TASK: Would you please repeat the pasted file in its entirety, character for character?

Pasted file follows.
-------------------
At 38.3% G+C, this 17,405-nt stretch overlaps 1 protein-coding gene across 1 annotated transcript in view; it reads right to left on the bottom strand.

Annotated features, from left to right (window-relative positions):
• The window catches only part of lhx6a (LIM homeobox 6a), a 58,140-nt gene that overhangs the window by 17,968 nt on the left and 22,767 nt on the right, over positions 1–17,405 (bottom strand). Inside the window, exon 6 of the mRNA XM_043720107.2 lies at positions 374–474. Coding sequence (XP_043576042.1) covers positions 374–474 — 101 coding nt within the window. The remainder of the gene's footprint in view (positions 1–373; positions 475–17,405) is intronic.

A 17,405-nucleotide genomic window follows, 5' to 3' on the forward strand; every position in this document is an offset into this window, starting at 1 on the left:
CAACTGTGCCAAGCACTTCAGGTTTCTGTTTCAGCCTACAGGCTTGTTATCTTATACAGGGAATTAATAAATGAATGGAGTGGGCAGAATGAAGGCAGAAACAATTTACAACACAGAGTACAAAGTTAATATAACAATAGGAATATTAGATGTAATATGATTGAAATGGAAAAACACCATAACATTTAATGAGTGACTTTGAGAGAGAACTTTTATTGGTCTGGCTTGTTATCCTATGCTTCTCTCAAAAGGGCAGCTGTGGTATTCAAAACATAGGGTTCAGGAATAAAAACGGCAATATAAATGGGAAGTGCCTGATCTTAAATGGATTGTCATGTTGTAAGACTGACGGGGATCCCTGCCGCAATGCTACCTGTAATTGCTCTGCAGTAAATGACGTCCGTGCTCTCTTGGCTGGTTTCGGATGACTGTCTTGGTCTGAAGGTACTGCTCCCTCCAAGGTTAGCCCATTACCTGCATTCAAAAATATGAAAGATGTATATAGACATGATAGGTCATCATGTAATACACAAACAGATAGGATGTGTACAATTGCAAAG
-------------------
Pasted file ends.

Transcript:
At 38.3% G+C, this 17,405-nt stretch overlaps 1 protein-coding gene across 1 annotated transcript in view; it reads right to left on the bottom strand.

Annotated features, from left to right (window-relative positions):
• The window catches only part of lhx6a (LIM homeobox 6a), a 58,140-nt gene that overhangs the window by 17,968 nt on the left and 22,767 nt on the right, over positions 1–17,405 (bottom strand). Inside the window, exon 6 of the mRNA XM_043720107.2 lies at positions 374–474. Coding sequence (XP_043576042.1) covers positions 374–474 — 101 coding nt within the window. The remainder of the gene's footprint in view (positions 1–373; positions 475–17,405) is intronic.

A 17,405-nucleotide genomic window follows, 5' to 3' on the forward strand; every position in this document is an offset into this window, starting at 1 on the left:
CAACTGTGCCAAGCACTTCAGGTTTCTGTTTCAGCCTACAGGCTTGTTATCTTATACAGGGAATTAATAAATGAATGGAGTGGGCAGAATGAAGGCAGAAACAATTTACAACACAGAGTACAAAGTTAATATAACAATAGGAATATTAGATGTAATATGATTGAAATGGAAAAACACCATAACATTTAATGAGTGACTTTGAGAGAGAACTTTTATTGGTCTGGCTTGTTATCCTATGCTTCTCTCAAAAGGGCAGCTGTGGTATTCAAAACATAGGGTTCAGGAATAAAAACGGCAATATAAATGGGAAGTGCCTGATCTTAAATGGATTGTCATGTTGTAAGACTGACGGGGATCCCTGCCGCAATGCTACCTGTAATTGCTCTGCAGTAAATGACGTCCGTGCTCTCTTGGCTGGTTTCGGATGACTGTCTTGGTCTGAAGGTACTGCTCCCTCCAAGGTTAGCCCATTACCTGCATTCAAAAATATGAAAGATGTATATAGACATGATAGGTCATCATGTAATACACAAACAGATAGGATGTGTACAATTGCAAAG